The following problems and limitations are documented below so, please, don't bother reporting them:
Symptom: Errors during data transfer sometimes lock up your PC.
Reason: Timeouts are not handled and all PC interrupts are disabled while accessing the Commodore drive.
Solution: Generate a timeout manually by pressing Escape or F10 if "Manual timeouts" is enabled or by unplugging the serial cable from either the PC or the Commodore drive.
Symptom: Various transfer problems occur under multi-tasking systems.
Reason: Accessing Commodore drives under multi-tasking systems is not supported very well.
Solution: For GNU/Linux, you should be using a native application instead. For Windows NT4/2000/XP/2003, use the OpenCBM driver or see the tweak package to make the Commander work under these operating systems. Though, for best results, you should use real DOS anyway. Please, read the "Usage" section for more details.
Symptom: Only one of the panels may show a Commodore drive and the disk turbos don't work if there are more drives connected and switched on.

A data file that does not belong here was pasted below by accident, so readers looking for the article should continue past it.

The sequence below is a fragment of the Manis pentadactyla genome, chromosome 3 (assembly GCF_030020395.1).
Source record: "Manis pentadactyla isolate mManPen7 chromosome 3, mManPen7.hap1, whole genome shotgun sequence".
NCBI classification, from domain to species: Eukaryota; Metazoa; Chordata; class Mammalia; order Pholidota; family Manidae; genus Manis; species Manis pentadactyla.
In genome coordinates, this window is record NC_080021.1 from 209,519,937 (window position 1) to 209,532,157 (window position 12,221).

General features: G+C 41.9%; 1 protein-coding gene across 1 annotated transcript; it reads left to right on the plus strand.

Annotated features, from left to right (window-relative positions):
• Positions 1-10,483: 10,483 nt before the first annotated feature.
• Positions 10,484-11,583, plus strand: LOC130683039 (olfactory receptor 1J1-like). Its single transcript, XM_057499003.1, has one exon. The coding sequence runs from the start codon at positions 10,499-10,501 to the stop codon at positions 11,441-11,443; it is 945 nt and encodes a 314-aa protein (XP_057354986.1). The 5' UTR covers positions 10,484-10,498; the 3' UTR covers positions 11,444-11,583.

Reason: You can't use more than one Commodore drive at a time. For maximum speed, the disk turbos also use the ATN line for handshake. If there are several peripherals on the same serial bus, the other peripherals will also answer the ATN call, messing the data transfer of the disk turbo.
Solution: Have all needed drives connected but only one of them switched on. The "Drive setup" function helps you with configuring and switching among your drives easily.
Symptom: When trying to access certain disks in a 1541 drive or in a 1570 or 1571 drive that is switched into 1541 emulation mode by setting the drive type to "157x->1541" , the Commander keeps reading the disk until you take the disk out of the drive.